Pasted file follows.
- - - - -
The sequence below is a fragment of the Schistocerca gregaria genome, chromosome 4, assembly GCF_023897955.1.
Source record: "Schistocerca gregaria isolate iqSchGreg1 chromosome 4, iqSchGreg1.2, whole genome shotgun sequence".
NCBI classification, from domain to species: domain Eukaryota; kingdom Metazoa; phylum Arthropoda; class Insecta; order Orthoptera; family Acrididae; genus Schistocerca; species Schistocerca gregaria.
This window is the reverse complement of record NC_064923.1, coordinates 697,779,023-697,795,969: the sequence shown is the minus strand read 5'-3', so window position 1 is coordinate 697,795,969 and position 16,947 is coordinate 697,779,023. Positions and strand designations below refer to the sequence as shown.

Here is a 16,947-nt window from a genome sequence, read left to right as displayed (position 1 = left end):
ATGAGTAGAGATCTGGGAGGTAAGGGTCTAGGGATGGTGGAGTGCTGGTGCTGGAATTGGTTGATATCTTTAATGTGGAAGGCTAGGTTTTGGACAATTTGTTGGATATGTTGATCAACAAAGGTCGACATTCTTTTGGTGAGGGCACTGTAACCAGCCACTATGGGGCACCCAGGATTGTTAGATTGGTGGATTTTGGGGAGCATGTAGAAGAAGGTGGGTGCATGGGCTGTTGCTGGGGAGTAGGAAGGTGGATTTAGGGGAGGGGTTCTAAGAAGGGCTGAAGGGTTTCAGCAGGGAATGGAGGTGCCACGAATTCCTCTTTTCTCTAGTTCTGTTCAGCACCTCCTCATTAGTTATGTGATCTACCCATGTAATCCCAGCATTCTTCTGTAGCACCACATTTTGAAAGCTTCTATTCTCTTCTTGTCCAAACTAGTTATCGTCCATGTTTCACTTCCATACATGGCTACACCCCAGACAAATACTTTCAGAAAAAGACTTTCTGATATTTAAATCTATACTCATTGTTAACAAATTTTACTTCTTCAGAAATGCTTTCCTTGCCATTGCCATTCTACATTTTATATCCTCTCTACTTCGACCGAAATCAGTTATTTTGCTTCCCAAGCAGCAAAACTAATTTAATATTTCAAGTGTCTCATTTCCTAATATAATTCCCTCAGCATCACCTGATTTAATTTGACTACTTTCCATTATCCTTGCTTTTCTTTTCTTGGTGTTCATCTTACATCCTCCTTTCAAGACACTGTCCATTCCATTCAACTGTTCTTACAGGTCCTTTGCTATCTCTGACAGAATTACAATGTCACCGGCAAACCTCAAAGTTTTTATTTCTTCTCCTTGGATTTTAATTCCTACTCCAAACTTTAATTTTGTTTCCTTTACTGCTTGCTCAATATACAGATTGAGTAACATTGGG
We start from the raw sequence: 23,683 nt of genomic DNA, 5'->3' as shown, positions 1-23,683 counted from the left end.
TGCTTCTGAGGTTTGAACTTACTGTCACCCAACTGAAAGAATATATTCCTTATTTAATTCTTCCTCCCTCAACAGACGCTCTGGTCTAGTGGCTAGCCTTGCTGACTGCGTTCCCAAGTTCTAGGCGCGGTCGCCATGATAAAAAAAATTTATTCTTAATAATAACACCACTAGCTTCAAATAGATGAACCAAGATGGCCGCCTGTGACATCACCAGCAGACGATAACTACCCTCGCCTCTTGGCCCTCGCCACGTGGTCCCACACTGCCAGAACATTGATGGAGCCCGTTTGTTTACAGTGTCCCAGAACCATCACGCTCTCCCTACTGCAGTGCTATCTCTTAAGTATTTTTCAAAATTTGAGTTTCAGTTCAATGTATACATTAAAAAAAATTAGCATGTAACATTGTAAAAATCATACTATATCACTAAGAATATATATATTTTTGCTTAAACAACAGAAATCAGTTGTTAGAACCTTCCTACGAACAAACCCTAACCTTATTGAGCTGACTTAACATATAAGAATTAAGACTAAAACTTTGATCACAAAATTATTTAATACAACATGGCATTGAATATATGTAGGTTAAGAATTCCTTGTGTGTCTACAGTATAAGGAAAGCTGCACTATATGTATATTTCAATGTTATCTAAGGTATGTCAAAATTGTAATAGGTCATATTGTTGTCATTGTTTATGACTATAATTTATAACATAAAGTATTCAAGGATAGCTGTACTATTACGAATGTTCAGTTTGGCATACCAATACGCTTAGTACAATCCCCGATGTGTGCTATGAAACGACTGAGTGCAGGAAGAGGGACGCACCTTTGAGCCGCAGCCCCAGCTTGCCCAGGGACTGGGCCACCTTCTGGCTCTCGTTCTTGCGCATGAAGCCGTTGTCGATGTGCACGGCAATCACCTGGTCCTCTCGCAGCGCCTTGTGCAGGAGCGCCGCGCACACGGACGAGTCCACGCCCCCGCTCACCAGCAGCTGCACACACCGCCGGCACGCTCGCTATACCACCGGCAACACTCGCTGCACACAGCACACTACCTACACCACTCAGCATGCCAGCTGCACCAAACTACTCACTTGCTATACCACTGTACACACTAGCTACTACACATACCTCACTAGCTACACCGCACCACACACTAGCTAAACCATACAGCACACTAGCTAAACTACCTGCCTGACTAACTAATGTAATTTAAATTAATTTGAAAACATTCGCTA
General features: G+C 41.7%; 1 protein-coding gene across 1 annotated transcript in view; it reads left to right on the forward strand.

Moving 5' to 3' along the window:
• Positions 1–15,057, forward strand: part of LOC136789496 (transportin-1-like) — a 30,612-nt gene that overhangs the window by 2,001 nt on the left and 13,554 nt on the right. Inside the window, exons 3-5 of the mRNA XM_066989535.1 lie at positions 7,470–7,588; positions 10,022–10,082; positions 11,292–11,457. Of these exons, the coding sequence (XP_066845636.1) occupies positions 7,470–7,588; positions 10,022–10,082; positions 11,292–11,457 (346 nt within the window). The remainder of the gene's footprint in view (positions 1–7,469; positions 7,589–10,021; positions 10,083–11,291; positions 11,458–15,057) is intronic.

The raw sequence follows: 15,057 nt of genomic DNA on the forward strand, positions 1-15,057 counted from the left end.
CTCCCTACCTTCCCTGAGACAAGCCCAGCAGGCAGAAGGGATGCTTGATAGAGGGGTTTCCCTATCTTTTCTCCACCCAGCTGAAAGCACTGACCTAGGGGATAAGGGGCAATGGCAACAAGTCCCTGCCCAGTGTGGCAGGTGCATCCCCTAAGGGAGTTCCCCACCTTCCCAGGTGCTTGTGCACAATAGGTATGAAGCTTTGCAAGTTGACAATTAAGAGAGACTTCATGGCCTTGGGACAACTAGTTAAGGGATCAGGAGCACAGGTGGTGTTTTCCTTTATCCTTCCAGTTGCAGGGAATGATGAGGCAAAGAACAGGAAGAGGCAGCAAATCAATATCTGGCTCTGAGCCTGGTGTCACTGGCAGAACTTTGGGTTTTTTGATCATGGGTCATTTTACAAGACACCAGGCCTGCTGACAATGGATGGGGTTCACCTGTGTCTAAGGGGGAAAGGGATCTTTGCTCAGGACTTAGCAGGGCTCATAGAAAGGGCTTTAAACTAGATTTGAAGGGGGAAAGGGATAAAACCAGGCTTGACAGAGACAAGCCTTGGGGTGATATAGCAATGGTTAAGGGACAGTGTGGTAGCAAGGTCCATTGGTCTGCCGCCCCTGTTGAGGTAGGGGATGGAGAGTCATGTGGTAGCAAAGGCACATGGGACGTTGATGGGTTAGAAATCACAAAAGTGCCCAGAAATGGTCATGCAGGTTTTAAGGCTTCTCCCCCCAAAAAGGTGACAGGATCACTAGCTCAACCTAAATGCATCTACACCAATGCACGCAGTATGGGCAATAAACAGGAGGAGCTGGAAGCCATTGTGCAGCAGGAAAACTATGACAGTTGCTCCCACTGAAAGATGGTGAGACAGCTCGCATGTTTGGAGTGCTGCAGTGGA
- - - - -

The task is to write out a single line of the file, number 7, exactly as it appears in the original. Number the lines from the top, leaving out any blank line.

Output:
We start from the raw sequence: 23,683 nt of genomic DNA, 5'->3' as shown, positions 1-23,683 counted from the left end.